All 645 sailors aboard the Sydney were lost and its final resting place remained elusive until sonar technology advanced enough to scour waters more than 2 kilometers (1.2 miles) deep.

The Kormoran also sank, but 317 of its 397-member crew survived and rowed lifeboats to the Australian coast, where they were taken prisoner.

Australians have long been incredulous that the Sydney could have been lost to the German auxiliary cruiser. For years, various alternate theories have abounded, including that a Japanese submarine really sank the Sydney or that the Kormoran’s crew machine-gunned Australian survivors.

  Naval News Today

Posted by Yankee Sailor on 04Mar08.

Suicide bombers kill five at Pakistan navy college

Two suicide bombers blew themselves up at a prestigious naval college in the eastern Pakistani city of Lahore on Tuesday, killing at least five people and injuring 19, officials said.

One bomber rammed a motorcycle into the gate of the Naval War College in the heart of Pakistan’s second biggest city, then the second drove another bike into the parking lot where he detonated explosives, they said.

The attack was the fourth in five days in Pakistan, posing a major challenge to the country’s incoming government, set to be a coalition led by the parties of slain ex-premier Benazir Bhutto and former premier Nawaz Sharif.

President Pervez Musharraf condemned the bombings, vowing that the “government will not be cowed down by such acts” and expressing the “resolve to fight against extremism and terrorism,” the official Associated Press of Pakistan reported.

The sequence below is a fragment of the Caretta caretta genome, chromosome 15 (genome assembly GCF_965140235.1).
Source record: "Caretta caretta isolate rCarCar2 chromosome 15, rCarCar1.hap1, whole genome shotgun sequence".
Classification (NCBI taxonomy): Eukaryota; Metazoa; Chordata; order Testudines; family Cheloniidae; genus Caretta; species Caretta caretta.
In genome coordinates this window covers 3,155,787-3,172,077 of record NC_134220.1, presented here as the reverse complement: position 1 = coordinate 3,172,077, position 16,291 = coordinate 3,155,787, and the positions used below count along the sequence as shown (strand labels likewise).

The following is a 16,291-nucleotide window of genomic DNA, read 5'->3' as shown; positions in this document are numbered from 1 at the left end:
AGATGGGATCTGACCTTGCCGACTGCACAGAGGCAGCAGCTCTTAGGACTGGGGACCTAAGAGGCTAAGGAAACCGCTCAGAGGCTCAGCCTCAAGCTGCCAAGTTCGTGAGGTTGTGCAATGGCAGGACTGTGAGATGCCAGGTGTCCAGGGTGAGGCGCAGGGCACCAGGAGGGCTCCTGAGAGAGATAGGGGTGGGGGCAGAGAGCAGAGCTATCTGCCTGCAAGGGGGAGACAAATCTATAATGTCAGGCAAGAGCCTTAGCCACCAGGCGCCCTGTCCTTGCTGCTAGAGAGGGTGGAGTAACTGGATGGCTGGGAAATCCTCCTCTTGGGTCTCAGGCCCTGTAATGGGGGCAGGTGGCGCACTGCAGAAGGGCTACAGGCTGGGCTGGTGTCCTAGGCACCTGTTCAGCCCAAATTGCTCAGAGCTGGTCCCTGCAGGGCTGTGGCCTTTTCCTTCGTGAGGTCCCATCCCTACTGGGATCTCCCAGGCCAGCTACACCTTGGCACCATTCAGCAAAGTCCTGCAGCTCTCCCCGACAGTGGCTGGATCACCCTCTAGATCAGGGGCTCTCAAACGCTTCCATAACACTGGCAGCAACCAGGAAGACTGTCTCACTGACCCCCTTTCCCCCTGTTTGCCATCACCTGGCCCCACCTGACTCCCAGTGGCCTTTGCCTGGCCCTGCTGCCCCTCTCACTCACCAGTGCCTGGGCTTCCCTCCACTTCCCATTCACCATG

China’s defence spending to soar

CHINA says it will raise military spending by nearly 18% this year, triggering renewed tensions with the US and its close regional allies.

The military budget would rise 17.6% to 417.8 billion yuan ($A63.3 billion), a Government spokesman said, following a 17.8% rise in 2007.

Jiang Enzhu, spokesman for China’s parliament, the National People’s Congress, said military spending remained comparatively low as a percentage of the economy and was intended for peaceful development.

“China will not pose a threat to any country,” he said.

But Mr Jiang reiterated the Government’s preparedness to use force towards Taiwan, which it sees as part of China.

Official figures put the level of Chinese military spending at just 1.4% of GDP, down from about 6.4% between 1950 and 1980. The rapid spending growth compares with last year’s 11.4% growth in GDP and 31% growth in tax revenue.

The US Government regularly criticises the scale and transparency of Chinese military spending, which it estimates to be two or three times the official figures.

Navy holds Virginia Beach hearing on sonar’s marine life impact

The Navy is conducting a public hearing in Virginia Beach on the effects of its sonar training on marine mammals.

Tuesday’s hearing follows the discovery of 3 dolphins on the shores of the Back Bay National Wildlife Refuge over the weekend. To weak to be saved, they were euthanized.

A U.S. Fleet Forces Command spokesman said the Navy hasn’t conducted sonar tests within 200 nautical miles of the Virginia coast for more than a week.

Ship to be named after Navy’s first black deep-sea diver

A new cargo ship will bear the name of the Navy’s first black deep-sea diver.

Carl Brashear joined the Navy in 1948 when he was 17 years old. 1 of 6 children born to a sharecropper in Kentucky, he dreamed of becoming a Navy diver. No blacks were Navy divers at the time.

Brashear remained determined and made his way into the service, eventually retiring as a Master Chief Petty Officer in 1979.

He died at age 75 in 2006.